The film started to lose me early on, as Jung subjected his wife to a word-association test with Spielrein in the room, eliciting on-the-money responses to posers like “divorce” and “ruefulness.” For a time, Knightley’s oddly amplified, utterly committed performance holds interest — she brandishes half of a Russian accent and, in fits of what was then called hysteria, juts her chin out so far I half-expected to see a Rick Baker credit in the end titles. And it’s all adroitly documented by cinematographer Peter Suschitzky, who uses optical tricks to keep two actors in focus in a single shot, emphasizing the doctor-patient relationships between Jung and Spielrein, and Jung and his wife. (Actually, I found these shots distracting. They look at first like textbook split-diopter shots, but there’s no clear vertical break, and something about the depth of field characteristics in the foreground portion of the image made me think of tilt-shift photography.) But the scenes — too many of them — built on line after line of historically accurate but awkward, overly mannered dialogue, distract and eventually grate.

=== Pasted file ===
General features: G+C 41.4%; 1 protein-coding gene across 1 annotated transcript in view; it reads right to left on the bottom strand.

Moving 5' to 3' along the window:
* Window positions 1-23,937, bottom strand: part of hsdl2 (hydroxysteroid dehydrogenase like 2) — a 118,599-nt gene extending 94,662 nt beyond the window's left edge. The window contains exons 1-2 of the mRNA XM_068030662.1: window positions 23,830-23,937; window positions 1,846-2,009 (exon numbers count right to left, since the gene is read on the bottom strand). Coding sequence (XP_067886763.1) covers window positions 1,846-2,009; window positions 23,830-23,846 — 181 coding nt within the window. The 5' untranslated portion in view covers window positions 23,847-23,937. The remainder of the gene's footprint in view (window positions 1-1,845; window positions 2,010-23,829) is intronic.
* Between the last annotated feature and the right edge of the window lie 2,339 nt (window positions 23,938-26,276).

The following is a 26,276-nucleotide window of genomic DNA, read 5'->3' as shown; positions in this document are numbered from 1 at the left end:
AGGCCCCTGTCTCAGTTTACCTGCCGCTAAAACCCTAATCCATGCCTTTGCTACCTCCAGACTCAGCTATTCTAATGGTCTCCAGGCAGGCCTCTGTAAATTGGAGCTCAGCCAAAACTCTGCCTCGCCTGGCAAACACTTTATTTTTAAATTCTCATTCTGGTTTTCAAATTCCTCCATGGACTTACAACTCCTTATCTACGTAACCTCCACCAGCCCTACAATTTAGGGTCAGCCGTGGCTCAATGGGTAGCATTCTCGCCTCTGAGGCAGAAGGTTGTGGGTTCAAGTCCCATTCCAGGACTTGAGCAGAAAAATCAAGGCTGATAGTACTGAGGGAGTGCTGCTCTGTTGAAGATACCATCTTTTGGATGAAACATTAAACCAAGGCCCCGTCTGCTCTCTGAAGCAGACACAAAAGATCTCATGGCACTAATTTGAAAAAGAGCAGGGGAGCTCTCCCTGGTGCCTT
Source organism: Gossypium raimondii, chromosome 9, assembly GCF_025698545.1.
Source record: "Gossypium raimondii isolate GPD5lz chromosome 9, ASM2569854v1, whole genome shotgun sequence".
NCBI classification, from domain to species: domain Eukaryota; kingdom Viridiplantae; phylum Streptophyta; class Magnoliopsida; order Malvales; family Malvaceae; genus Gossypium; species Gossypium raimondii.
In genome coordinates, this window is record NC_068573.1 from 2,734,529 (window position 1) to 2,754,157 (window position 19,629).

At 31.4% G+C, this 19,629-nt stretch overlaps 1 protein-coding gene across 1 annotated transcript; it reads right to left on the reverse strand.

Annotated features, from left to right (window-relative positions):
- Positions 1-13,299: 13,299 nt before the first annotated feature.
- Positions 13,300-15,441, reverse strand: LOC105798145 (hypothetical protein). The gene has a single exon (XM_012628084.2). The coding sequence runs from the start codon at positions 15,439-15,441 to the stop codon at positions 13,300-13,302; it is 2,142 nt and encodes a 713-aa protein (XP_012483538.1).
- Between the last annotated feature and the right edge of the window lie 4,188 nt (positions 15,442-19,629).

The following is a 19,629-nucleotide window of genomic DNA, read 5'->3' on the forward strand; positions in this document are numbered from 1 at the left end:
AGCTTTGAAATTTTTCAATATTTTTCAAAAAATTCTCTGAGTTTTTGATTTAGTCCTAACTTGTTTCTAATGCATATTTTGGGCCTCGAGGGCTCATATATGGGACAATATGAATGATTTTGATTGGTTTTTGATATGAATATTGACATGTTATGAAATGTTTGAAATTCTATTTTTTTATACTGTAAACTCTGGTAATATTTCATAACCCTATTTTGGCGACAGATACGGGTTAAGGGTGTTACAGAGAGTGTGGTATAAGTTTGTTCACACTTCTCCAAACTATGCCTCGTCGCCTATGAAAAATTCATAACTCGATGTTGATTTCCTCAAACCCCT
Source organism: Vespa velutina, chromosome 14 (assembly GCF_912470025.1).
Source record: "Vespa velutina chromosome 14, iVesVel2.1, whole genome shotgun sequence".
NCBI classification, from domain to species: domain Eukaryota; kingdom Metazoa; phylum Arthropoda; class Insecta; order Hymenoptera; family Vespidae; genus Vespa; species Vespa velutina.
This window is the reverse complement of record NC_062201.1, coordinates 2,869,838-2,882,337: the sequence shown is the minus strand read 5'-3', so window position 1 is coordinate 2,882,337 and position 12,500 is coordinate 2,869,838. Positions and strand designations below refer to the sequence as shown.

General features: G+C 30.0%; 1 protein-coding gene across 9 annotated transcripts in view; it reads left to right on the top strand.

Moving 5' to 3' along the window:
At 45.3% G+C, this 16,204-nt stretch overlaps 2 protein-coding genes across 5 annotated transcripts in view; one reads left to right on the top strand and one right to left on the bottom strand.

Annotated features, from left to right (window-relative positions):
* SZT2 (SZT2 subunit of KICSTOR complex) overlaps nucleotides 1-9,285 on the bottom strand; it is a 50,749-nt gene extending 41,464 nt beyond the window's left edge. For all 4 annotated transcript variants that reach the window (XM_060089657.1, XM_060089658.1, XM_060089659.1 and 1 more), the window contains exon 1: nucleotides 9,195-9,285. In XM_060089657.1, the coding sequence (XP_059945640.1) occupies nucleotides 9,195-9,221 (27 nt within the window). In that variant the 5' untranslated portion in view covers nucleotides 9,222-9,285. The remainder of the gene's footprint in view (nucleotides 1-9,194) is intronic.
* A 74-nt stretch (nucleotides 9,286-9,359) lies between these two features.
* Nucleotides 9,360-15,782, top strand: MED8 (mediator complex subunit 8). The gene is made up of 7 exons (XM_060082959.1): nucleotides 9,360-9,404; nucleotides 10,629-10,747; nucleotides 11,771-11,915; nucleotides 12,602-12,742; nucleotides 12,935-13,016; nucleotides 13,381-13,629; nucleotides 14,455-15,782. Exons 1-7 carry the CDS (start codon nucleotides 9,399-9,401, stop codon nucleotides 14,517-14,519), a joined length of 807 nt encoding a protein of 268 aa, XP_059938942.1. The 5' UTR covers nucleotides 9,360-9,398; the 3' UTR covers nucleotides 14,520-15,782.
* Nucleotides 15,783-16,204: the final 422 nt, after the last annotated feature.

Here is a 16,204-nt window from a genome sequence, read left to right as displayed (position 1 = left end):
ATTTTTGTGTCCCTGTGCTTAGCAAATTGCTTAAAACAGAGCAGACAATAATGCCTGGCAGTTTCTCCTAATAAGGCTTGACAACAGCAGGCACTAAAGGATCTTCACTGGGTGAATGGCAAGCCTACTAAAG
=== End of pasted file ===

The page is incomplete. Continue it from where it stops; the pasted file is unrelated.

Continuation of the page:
Cronenberg keeps the mood fairly light by casting Mortensen, who puts a cigar-chomping twinkle in the eye of Freud, to disperse some of the self-seriousness emanating from Fassbender. And I perked up a bit at the sex scenes, which have the usual Cronenberg back-room-of-the-psyche chill about them — the show-stopper, featuring a topless Knightley in the film’s oft-mentioned “spanking” scene, Fassbender whipping her ass from behind, is photographed only in bedroom mirrors, a distancing technique that also suggests the problems of transference and countertransference that are key to Jung’s confusion. So Cronenberg earns his pay here. What I miss, I guess, is his usual facility with the absurd, bending his stories around the psychological structures that undergird his characters. One of my favorite exchanges from a Cronenberg film is the love connection made in Videodrome, when sleazy TV programmer Max Renn (James Woods) appears on television opposite crimson-clad radio-show host Nikki Brand (Debbie Harry), who is decrying sensationalism in the media. “You know what Freud would have said about that dress,” Woods parries. Her (hilarious) response comes back: “I admit it. I live in a highly excited state of overstimulation.” Max asks her out, she accepts, and this leads him further into a trap. Videodrome is a science-fiction film, not a biopic. But it has more provocative things to say about sex, psychology, and the way people live than anything in A Dangerous Method.